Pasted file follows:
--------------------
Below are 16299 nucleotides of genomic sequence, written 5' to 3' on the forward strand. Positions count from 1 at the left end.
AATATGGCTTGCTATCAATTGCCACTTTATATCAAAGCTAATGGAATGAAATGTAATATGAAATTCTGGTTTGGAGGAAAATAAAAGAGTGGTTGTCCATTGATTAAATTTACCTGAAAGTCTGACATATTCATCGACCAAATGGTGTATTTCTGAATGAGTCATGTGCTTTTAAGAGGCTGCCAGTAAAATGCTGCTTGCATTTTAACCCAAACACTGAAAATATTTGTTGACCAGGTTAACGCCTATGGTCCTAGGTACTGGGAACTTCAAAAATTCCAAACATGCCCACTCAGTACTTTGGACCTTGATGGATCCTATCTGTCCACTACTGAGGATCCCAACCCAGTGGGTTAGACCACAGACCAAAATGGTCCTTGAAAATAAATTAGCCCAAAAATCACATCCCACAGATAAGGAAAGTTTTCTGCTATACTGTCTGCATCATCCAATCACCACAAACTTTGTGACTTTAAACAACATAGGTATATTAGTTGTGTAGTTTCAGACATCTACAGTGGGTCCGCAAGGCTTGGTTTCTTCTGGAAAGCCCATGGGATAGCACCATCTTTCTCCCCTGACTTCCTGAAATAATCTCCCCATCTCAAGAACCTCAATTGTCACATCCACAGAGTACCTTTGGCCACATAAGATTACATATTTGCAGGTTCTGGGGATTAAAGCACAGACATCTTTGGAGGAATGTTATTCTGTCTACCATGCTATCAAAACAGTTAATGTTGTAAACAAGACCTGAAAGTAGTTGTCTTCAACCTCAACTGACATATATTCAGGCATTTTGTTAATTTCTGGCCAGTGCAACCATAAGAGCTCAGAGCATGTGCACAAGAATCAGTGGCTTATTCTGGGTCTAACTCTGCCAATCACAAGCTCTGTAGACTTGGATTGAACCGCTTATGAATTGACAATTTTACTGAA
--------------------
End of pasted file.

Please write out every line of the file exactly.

Below are 16299 nucleotides of genomic sequence, written 5' to 3' on the forward strand. Positions count from 1 at the left end.
AATATGGCTTGCTATCAATTGCCACTTTATATCAAAGCTAATGGAATGAAATGTAATATGAAATTCTGGTTTGGAGGAAAATAAAAGAGTGGTTGTCCATTGATTAAATTTACCTGAAAGTCTGACATATTCATCGACCAAATGGTGTATTTCTGAATGAGTCATGTGCTTTTAAGAGGCTGCCAGTAAAATGCTGCTTGCATTTTAACCCAAACACTGAAAATATTTGTTGACCAGGTTAACGCCTATGGTCCTAGGTACTGGGAACTTCAAAAATTCCAAACATGCCCACTCAGTACTTTGGACCTTGATGGATCCTATCTGTCCACTACTGAGGATCCCAACCCAGTGGGTTAGACCACAGACCAAAATGGTCCTTGAAAATAAATTAGCCCAAAAATCACATCCCACAGATAAGGAAAGTTTTCTGCTATACTGTCTGCATCATCCAATCACCACAAACTTTGTGACTTTAAACAACATAGGTATATTAGTTGTGTAGTTTCAGACATCTACAGTGGGTCCGCAAGGCTTGGTTTCTTCTGGAAAGCCCATGGGATAGCACCATCTTTCTCCCCTGACTTCCTGAAATAATCTCCCCATCTCAAGAACCTCAATTGTCACATCCACAGAGTACCTTTGGCCACATAAGATTACATATTTGCAGGTTCTGGGGATTAAAGCACAGACATCTTTGGAGGAATGTTATTCTGTCTACCATGCTATCAAAACAGTTAATGTTGTAAACAAGACCTGAAAGTAGTTGTCTTCAACCTCAACTGACATATATTCAGGCATTTTGTTAATTTCTGGCCAGTGCAACCATAAGAGCTCAGAGCATGTGCACAAGAATCAGTGGCTTATTCTGGGTCTAACTCTGCCAATCACAAGCTCTGTAGACTTGGATTGAACCGCTTATGAATTGACAATTTTACTGAA